indoor plants officeWill the office of the future contain numerous houseplants throughout? Several studies show that workplace plants are more than just aesthetically pleasing and can actually increase employee productivity. It is known that plants add oxygen to the air and remove numerous toxins, including formaldehyde (in particleboard, paper and carpets), benzene (in glue, paint and auto fumes) and trichloroethylene (in paint stripper and spot remover). But the benefits may go even further than reducing toxic exposure, making them an important addition to the workplace.

One recent workplace study found that people have an increased ability to concentrate when working in an office with indoor foliage. The study measured improvement performance on concentration tasks for workers using a reading span test. Half the people had four plants and flowers on their desks and the others had none. The study found that indoor plants and flowers have benefits for improved concentration and reduced fatigue, even when there are outside views of nature.

Another study from the University of Technology in Sydney, Australia, found that indoor plants reduce anger by 44 percent, anxiety by 37 percent, depression by 58 percent and fatigue by 38 percent. Just one plant can actually make a difference.

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The Role of Touch in Business

Pinchot University
Pinchot University | Thursday July 31st, 2014 | 0 Comments

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This post of part of a series sponsored by Pinchot. Read more here

Business-Hug-Kathleen-600x450By Gerod Rody

The handshake is a fixture in the business world, whether establishing new contacts or closing a deal.

Likewise, the pat on the shoulder has been a gesture of professional affirmation for years, though more recently it’s gone out-of-vogue as patronizing. These and other forms of touch are a valuable part of non-verbal business communication, but we at Pinchot believe that there are even deeper ways to engage. Enter the hug.

Scientists agree that touch is an essential human need (especially for the workplace), and while the handshake is nice and all, it doesn’t function in quite the same way as a mutually respectful embrace. According to one researcher, “Hugs have positive impacts on self-esteem, relationships and upon the body’s ability to cope with stress.”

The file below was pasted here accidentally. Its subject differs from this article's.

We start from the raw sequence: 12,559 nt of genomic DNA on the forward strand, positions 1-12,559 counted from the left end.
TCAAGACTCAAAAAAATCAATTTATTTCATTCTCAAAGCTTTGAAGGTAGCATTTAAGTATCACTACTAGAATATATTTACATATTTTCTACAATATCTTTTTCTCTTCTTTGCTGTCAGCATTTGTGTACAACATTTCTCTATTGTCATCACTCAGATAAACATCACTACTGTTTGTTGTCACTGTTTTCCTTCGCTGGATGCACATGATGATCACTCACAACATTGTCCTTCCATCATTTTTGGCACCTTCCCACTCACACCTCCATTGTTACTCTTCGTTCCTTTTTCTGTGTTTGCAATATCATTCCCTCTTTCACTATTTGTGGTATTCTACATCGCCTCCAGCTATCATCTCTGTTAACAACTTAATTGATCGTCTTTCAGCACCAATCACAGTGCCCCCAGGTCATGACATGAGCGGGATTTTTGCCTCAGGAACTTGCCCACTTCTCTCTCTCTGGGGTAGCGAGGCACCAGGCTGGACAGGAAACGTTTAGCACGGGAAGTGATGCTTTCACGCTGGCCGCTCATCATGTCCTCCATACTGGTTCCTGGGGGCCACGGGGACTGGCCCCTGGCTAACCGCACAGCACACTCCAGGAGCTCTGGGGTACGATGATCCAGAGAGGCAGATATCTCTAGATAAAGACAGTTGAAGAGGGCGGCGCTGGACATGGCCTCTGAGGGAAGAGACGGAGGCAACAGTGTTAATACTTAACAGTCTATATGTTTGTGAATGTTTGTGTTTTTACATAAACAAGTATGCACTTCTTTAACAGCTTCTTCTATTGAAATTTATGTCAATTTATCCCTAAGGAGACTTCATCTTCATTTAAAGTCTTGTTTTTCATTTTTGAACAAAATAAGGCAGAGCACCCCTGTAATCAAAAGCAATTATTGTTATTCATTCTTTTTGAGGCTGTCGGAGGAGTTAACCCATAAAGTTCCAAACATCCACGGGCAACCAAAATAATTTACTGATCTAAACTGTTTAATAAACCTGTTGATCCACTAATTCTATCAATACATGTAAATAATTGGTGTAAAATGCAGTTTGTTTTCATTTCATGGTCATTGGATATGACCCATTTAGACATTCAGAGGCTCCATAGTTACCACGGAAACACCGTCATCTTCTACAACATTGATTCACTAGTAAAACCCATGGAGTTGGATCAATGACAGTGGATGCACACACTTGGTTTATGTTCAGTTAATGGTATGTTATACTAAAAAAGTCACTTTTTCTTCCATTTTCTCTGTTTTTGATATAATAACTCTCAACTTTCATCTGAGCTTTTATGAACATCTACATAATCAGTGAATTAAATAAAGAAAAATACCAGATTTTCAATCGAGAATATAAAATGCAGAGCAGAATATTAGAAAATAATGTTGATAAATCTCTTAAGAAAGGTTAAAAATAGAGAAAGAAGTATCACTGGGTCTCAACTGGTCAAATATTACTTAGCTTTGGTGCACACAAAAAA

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What Does Corporate Responsibility Mean When It Comes To the NSA?

Mary Mazzoni
| Thursday July 31st, 2014 | 1 Comment

10562036794_747f93b1dd_zDetails about the National Security Agency’s “Prism” surveillance program have entered the news in dribs and drabs since former NSA contractor Edward Snowden leaked revealing documents about the program to the Guardian and the Washington Post in June of last year. The unsettling insights revealed by Snowden generated quite a stir in the press, and large tech and telecom companies faced a wave of consumer backlash in the wake of the ongoing story.

Last September, while Snowden was living under guard at a secret location in Russia, Yahoo CEO Marissa Mayer seemed caught off-guard when a reporter raised questions about NSA surveillance at the 2013 TechCrunch Disrupt conference in San Francisco.

When asked what would happen if Yahoo ignored the order or shared it with the press, Mayer uncomfortably replied: “Releasing classified information is treason. It generally lands you incarcerated.”

Companies are often left with few options once the U.S. government starts putting the screws to them. So, how do NSA data requests fit in with overall corporate responsibility? What is a company to do when faced with a request that seems to counteract its responsibility to consumers? We spoke with three key experts in corporate social responsibility (CSR) to find out the answers.